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Evidence of Earliest Known Murder Found

Cranium 17 bone traumatic fractures. (A) Frontal view of Cranium 17 showing the position of the traumatic events T1 (inferior) and T2 (superior); (B) Detailed ectocranial view of the traumatic fractures showing the two similar notches (black arrows) present along the superior border of the fracture outlines. Note that the orientation of the two traumatic events is different; (C) Detail of the notch in T1 under 2X magnification with a light microscope. (D) Endocranial view of T1 and T2 showing the large cortical delamination of the inner table (black arrows).

Cranium 17 bone traumatic fractures.
(A) Frontal view of Cranium 17 showing the position of the traumatic events T1 (inferior) and T2 (superior); (B) Detailed ectocranial view of the traumatic fractures showing the two similar notches (black arrows) present along the superior border of the fracture outlines. Note that the orientation of the two traumatic events is different; (C) Detail of the notch in T1 under 2X magnification with a light microscope. (D) Endocranial view of T1 and T2 showing the large cortical delamination of the inner table (black arrows).

Evidence of the earliest murder has emerged in the form of a fractured skull recovered from the Sima de los Huesos Middle Pleistocene site.

Lethal Interpersonal Violence in the Middle Pleistocene via PLOS One:

Evidence of interpersonal violence has been documented previously in Pleistocene members of the genus Homo, but only very rarely has this been posited as the possible manner of death.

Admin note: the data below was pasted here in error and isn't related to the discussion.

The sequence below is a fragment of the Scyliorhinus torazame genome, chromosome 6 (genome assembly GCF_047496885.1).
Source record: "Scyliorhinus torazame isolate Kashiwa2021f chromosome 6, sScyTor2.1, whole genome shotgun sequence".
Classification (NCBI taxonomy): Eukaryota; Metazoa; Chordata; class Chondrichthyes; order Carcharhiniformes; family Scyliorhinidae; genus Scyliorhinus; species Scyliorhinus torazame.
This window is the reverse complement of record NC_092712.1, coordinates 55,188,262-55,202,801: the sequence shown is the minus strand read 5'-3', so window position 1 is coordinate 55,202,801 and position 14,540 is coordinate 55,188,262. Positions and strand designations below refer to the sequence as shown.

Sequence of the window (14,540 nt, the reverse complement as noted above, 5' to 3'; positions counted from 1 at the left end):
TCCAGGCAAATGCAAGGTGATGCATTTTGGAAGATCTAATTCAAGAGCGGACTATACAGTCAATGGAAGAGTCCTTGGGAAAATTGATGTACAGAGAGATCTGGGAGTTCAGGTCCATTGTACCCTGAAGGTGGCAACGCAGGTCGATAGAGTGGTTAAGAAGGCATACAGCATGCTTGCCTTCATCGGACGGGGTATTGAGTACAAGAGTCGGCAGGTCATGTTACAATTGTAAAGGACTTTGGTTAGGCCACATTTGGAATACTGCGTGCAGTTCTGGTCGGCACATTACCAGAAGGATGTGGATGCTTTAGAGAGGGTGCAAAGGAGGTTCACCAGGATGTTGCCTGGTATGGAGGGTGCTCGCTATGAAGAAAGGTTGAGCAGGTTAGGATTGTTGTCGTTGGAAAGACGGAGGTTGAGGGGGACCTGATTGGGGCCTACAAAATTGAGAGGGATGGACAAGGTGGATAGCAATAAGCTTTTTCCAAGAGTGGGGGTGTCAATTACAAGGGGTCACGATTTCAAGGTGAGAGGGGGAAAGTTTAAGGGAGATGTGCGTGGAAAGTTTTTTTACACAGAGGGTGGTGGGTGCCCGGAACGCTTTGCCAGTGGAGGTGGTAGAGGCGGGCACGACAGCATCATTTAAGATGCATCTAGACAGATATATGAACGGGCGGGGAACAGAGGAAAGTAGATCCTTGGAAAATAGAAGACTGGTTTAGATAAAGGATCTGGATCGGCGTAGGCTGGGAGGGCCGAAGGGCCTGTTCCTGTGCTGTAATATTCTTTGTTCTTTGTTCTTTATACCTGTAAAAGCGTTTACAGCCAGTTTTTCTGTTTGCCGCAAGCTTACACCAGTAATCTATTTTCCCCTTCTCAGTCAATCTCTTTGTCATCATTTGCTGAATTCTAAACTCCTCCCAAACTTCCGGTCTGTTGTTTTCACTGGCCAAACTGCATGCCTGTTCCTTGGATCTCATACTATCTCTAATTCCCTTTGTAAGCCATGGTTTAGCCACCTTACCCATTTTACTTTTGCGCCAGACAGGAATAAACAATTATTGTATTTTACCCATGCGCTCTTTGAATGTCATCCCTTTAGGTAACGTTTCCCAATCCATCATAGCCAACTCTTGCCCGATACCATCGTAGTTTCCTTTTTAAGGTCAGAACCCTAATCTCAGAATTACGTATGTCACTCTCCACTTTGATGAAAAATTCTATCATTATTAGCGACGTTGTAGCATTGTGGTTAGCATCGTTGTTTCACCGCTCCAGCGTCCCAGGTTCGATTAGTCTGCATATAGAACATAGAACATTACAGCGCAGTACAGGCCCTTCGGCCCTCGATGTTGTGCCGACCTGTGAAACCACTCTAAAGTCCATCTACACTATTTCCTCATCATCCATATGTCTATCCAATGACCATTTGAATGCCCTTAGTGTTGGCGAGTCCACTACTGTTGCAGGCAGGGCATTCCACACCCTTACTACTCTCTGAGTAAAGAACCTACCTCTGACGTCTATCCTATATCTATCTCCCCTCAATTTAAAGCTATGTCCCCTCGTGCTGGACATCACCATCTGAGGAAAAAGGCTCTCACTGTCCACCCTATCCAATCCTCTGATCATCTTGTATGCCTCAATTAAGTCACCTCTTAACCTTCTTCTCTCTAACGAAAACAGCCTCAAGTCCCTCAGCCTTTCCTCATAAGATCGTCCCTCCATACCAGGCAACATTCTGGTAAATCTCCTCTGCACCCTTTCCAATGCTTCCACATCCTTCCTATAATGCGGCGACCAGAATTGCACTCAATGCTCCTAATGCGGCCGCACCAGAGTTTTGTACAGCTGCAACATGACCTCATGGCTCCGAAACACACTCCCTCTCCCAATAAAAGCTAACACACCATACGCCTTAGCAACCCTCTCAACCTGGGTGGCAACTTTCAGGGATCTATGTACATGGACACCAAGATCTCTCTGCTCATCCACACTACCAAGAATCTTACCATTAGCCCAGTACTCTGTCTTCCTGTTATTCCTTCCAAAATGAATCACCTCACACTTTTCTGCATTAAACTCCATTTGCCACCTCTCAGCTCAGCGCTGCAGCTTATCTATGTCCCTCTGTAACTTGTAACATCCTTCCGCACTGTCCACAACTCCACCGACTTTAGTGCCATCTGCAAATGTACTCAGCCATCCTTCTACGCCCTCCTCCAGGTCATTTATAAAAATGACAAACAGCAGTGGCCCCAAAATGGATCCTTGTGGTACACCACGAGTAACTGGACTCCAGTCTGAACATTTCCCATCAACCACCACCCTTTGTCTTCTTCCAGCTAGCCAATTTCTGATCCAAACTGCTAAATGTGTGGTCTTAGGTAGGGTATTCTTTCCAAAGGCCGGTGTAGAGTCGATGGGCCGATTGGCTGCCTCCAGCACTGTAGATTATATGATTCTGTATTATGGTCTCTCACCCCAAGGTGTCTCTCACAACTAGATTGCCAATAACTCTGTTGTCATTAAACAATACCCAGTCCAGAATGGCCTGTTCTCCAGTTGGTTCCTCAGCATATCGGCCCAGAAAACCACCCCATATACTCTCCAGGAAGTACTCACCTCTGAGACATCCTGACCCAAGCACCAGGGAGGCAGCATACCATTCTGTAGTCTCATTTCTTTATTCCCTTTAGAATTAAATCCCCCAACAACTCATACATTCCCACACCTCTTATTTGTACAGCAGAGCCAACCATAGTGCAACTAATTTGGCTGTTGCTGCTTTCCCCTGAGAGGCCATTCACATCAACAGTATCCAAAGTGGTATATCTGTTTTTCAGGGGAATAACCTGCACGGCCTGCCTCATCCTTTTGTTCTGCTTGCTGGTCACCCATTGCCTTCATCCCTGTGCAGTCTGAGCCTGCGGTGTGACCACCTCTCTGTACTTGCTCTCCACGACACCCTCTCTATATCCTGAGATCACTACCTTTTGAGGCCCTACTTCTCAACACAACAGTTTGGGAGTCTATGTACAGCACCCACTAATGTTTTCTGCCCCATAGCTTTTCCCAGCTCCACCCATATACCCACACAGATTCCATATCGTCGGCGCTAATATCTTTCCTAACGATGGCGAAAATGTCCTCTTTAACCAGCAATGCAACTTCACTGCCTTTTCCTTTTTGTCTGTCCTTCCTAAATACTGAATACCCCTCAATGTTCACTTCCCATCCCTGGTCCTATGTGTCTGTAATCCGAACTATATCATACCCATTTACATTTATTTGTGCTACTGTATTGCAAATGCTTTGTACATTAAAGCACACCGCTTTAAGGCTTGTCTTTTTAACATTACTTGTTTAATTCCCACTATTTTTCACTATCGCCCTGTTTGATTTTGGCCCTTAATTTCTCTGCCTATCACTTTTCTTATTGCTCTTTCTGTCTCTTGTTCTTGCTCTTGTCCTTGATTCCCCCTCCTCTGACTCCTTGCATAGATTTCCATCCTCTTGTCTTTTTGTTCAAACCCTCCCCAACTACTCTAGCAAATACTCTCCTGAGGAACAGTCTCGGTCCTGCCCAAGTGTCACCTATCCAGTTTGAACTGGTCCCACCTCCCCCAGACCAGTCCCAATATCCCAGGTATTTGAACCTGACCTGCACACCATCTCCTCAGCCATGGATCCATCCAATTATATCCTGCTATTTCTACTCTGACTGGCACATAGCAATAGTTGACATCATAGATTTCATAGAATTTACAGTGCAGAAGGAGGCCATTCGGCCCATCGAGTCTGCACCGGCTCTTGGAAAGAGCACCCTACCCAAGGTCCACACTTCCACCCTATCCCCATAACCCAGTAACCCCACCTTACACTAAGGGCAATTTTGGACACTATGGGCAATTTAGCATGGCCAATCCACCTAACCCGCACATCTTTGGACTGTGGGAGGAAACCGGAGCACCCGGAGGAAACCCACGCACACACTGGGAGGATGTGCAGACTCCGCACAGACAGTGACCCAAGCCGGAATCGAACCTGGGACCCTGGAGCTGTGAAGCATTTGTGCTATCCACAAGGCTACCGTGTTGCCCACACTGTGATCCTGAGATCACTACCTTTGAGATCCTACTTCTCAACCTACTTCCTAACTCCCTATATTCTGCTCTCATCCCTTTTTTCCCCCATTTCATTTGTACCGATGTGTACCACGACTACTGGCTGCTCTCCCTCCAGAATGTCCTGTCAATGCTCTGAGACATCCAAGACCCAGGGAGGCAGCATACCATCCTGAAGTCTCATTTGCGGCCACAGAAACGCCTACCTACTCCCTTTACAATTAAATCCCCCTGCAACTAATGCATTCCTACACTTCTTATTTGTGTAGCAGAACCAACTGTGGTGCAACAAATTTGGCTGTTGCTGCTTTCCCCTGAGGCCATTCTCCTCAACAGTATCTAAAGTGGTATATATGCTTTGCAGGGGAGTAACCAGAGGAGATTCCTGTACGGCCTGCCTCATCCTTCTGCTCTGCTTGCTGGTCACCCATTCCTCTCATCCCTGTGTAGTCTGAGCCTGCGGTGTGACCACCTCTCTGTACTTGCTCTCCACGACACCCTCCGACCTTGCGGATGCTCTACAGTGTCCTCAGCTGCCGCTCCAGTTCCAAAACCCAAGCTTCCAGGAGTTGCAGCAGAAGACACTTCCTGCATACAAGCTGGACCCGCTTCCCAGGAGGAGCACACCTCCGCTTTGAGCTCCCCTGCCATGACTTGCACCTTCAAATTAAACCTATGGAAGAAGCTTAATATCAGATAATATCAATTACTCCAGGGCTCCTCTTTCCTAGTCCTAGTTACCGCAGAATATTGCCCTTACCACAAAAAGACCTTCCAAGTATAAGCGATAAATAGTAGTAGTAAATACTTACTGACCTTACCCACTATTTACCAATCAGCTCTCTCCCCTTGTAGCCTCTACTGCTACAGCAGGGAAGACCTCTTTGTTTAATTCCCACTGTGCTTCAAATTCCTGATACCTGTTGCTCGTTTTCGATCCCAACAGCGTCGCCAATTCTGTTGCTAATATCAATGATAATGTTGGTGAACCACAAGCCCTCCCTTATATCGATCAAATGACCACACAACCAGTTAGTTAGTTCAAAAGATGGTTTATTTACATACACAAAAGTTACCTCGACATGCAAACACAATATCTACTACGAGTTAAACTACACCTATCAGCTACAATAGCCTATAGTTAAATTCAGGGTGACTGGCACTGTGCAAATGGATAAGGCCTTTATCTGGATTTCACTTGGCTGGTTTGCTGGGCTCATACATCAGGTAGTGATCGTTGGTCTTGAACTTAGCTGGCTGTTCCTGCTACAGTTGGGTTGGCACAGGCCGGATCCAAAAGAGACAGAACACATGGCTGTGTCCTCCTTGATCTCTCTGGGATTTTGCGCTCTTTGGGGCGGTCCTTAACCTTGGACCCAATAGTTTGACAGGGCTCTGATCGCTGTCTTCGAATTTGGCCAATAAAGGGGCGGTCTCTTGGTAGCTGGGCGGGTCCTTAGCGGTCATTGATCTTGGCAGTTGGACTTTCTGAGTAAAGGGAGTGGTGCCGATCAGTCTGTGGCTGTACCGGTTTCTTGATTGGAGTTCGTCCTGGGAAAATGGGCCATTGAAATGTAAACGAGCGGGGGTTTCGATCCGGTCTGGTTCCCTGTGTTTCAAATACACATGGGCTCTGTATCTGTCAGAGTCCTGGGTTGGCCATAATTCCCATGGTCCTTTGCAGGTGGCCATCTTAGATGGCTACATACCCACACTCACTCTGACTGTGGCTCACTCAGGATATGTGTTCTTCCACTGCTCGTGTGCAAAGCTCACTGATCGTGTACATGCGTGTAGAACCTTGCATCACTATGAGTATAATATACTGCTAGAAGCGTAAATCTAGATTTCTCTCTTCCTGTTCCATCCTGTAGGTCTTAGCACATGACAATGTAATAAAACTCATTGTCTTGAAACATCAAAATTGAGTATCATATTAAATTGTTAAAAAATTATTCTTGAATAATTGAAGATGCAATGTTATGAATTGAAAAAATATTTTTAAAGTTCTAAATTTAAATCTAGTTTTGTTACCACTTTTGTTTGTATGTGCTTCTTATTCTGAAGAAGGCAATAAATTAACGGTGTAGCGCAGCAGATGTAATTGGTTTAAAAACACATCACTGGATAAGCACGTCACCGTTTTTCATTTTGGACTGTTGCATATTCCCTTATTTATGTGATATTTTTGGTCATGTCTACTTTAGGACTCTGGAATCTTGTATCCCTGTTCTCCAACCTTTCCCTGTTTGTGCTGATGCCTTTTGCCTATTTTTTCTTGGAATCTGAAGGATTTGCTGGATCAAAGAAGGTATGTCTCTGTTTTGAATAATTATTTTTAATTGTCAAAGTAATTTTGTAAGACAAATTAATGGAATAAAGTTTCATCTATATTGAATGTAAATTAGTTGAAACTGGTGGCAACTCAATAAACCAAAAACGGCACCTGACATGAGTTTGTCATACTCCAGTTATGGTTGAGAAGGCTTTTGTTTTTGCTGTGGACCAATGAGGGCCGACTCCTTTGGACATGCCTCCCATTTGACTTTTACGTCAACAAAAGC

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Rock-head! Man Thinks He Found a Bigfoot Skull

Picture: Standard-Examiner (C)

Picture: Standard-Examiner (C)

Wanna come out to the car and see my Bigfoot skull?

May says he’d be perfectly happy to allow scientists to examine his Bigfoot skull, but he wouldn’t want it to fall into someone’s hands “where it just sort of disappears.”

“I wouldn’t mind, I just don’t want to get it lost,” he said.

The Standard-Examiner sent a photo of the rock to several paleontologists for an initial opinion on May’s find.

In an email interview, paleontologist Kenneth Carpenter said what May found is interesting, but it definitely is not a fossilized skull.

“I’ll admit that it is the most head-like rock I have seen,” said Carpenter, director and curator of paleontology at Utah State University Eastern’s Prehistoric Museum in Price. “However, there is no doubt that the object is a natural phenomenon. Basically, it is just the odd way the rock has weathered.”

Carpenter said there are several key features of a real skull that are missing — eye socket, nose opening, and teeth among them.

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